Learning: Just The Next Right Step

This is a difficult life lesson to learn.  It’s so tempting to keep looking forward and plan and think a few moves deeper, trying to work out what the strategy should be and what other people should do, will do, might do in response to what you’re doing. 

And yet in some (many?) (all?) circumstances all you have to do is what you need to do and you only really need to focus on the next right thing that needs to be done.  You can only deliver the current step after all, but we can only ever live in the present and that doesn’t stop our minds racing off after all sorts.  Just try three minutes meditation and see where your mind goes.

I found myself, and continue to do so, wondering what’s happening to the journals next. Trying to choose the best person to give them to, going over and over  the instructions to think what might happen and even trying to work out what to do if something “goes wrong” – all pointless.

There’s another lesson in here about elaboration, which I’ll write about another time – but simply it’s making up that there must be something else to do, the desire to make something simple complex.  I’ve seen this in other areas but in this project it’s come in the form of questions from participants: “Does it matter if…?” It’s really really hard to accept that the rules you’ve been given are the only rules there are – it’s enormously tempting to add new stuff in (and *whispers* actually that’s creativity in action!).

If you get a journal, try to remember that your job is simply to write in the book and pass it on to someone else who’s closer to the destination and maybe record the fact on twitter or in an e-mail to this blog.  That’s all.  No, really.



Originally posted on Journal Racing

Buckingham Palace Road

I remember very little about this place except that I worked for some professional firm that was providing expert witness testimony to the inquiry into the fire at King's Cross Station (so that would make it the Spring of 1988) and I was there as a photocopier operator.

I hardly saw anyone all day, I was in the basement with a photocopier for company.  The jobs would come down from the office upstairs on a dumb waiter with a covering instruction sheet and be sent back up the same way.

I'm pretty sure it was working here that convinced me to learn to touch type so that I could get more interesting work.Originally posted on I worked here

All part of the story

An important aspect of projects like this is that whatever happens, whether it turns out according to plan or not, it’s all part of the story.  Things don’t “go wrong” they just go differently to how we expected.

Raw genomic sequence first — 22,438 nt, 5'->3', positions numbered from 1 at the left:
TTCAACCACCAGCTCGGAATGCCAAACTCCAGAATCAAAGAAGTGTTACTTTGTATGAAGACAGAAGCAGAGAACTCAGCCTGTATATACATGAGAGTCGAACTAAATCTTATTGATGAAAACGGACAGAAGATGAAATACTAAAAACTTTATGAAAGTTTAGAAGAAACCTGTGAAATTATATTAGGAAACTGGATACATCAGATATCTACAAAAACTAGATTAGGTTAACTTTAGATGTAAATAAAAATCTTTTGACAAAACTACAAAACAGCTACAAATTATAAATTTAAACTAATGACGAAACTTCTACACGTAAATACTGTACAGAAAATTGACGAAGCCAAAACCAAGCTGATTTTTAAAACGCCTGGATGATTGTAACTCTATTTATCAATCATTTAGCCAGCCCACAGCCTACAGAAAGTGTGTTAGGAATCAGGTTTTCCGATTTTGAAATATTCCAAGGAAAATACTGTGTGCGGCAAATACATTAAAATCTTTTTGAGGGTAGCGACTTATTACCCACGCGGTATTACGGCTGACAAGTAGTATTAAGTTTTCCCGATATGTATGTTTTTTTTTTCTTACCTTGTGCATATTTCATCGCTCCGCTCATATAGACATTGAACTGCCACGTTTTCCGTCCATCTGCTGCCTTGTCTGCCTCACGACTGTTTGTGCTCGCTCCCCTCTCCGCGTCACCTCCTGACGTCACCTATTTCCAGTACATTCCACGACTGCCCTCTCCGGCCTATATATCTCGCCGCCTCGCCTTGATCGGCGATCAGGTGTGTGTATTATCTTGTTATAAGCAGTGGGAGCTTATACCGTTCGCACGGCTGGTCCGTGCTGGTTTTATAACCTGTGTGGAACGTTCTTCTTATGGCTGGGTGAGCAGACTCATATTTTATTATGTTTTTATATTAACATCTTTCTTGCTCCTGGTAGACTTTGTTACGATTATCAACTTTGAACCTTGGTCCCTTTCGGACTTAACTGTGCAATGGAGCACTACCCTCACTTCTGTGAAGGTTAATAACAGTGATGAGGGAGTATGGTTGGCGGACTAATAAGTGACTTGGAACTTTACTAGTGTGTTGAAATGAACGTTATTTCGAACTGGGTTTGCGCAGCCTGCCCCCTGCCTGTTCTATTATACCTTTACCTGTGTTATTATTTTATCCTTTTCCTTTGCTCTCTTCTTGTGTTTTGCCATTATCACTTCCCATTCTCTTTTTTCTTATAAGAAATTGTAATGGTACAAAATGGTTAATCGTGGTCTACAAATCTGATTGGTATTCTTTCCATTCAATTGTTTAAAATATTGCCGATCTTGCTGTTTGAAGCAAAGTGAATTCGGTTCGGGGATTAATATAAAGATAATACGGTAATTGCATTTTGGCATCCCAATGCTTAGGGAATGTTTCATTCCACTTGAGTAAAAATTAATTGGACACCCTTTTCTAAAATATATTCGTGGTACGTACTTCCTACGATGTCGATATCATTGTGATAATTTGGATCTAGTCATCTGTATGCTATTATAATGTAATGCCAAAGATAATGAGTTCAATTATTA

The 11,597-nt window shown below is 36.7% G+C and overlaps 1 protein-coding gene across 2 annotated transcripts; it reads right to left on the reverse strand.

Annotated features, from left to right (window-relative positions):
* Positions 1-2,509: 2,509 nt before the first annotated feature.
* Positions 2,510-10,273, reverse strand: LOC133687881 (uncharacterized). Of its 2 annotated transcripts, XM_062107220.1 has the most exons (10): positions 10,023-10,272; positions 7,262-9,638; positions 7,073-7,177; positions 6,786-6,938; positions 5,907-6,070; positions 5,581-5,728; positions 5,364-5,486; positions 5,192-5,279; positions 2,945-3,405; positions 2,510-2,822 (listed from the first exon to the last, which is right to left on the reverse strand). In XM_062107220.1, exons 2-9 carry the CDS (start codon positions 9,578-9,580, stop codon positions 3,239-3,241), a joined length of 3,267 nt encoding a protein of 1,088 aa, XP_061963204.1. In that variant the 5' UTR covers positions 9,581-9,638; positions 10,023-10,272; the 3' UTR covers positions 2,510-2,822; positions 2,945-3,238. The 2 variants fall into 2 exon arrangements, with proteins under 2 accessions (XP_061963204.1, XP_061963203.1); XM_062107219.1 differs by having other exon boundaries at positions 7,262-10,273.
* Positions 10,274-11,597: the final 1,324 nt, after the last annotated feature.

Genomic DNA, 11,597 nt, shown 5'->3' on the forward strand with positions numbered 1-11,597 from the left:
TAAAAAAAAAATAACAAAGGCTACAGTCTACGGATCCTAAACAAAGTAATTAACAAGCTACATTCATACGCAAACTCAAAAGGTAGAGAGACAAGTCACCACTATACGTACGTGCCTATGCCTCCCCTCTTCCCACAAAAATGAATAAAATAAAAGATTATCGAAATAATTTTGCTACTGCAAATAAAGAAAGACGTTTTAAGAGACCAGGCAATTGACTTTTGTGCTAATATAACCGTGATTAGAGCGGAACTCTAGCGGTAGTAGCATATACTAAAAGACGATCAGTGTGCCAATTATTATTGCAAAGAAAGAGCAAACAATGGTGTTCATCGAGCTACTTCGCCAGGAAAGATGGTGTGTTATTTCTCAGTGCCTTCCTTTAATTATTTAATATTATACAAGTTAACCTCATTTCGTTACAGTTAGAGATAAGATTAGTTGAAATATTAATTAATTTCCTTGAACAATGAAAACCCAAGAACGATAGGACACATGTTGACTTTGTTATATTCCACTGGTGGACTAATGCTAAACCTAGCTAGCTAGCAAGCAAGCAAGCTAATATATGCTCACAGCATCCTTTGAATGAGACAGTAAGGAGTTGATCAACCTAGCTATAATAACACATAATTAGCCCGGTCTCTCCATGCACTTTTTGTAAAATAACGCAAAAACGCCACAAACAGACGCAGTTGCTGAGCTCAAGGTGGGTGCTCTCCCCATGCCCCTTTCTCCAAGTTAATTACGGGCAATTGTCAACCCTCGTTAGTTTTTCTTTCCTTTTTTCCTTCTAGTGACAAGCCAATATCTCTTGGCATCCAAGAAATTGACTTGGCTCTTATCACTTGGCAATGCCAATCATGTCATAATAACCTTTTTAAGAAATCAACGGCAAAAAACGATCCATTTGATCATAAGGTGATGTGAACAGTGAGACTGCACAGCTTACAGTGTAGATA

So today I had a chat with Nick and he told me that he’s now got theatre work until June.  Which is fantastic! Not only that but it sounds like some really interesting theatre.  However, it does mean that things will have to work differently than we’d thought and so we’ll have to see how it turns out.

Our intention had been for Nick to start training and for me to get started on collecting material properly in April or May after I get back from a trip across the USA.  I will still do this, but it’ll have to be something else.  And what that something else will be will depend on where we are at that time.  All part of the story…

Originally posted on In the Blue Corner

Learning: Prototyping

I’m thinking about how I do what I do and was going to launch into what I’m already learning from this project, but then realised that there’s something that should come first, because it’s the reason I’m doing it this way in the first place.

I try to work on a cycle of “Have an idea – try it out – see what happens – see what ideas it evokes – try one of them out”… etc  If I’m lucky, along the way I will get to make something useful that people want to take part in, or pay for. 

What I used to do, when I worked in a big organisation was have an idea and then say to people around me “Have a think about this and tell me if it will work” and if enough people thought it would work we’d do it.  Of course there were lots of other people having ideas and asking me whether I thought they would work too.  The result of that was that we did relatively little except think and have meetings about whether things might work.

There are two main reasons why I can’t work like that any more.  One is that I don’t sit in a big organisation with lots of people paid to do thinking.  The other is that I just don’t believe that thinking that much before you do something will tell you as much as just doing something.

That’s why I treat everything as a prototype for something else. 

We’re often told that we have to have a vision and to hold onto the delivery of that vision no matter what.  I see it a little differently. 

The trap I try to avoid is thinking that the something else you’re working towards is more important than the thing you’re doing right now.

Tuttle started as a prototype for a social coworking space.  It turned out that it worked very well as a meetup in it’s own right and branched out into our consulting work, my own social art practice and arguably paved the way for C4CC.

So when I started thinking about this year’s American trip and got the idea from Al to also have journals travelling the country alongside me, I had a choice between thinking really hard about how to do that and just trying it out here beforehand to see what I learned.  And now I feel like I’m learning lots, more quickly than expected, that I’d otherwise have had to wait for until I was on the road myself.

What’s the alternative?  I could have written the instructions and then run a workshop (subject to people turning up) to simulate the exercise and run through what people thought might come up.  But how long would it take to set that up? And would the thinking really improve the experience?  Or is the point of the exercise the things that we learn along the way?

Originally posted on Journal Racing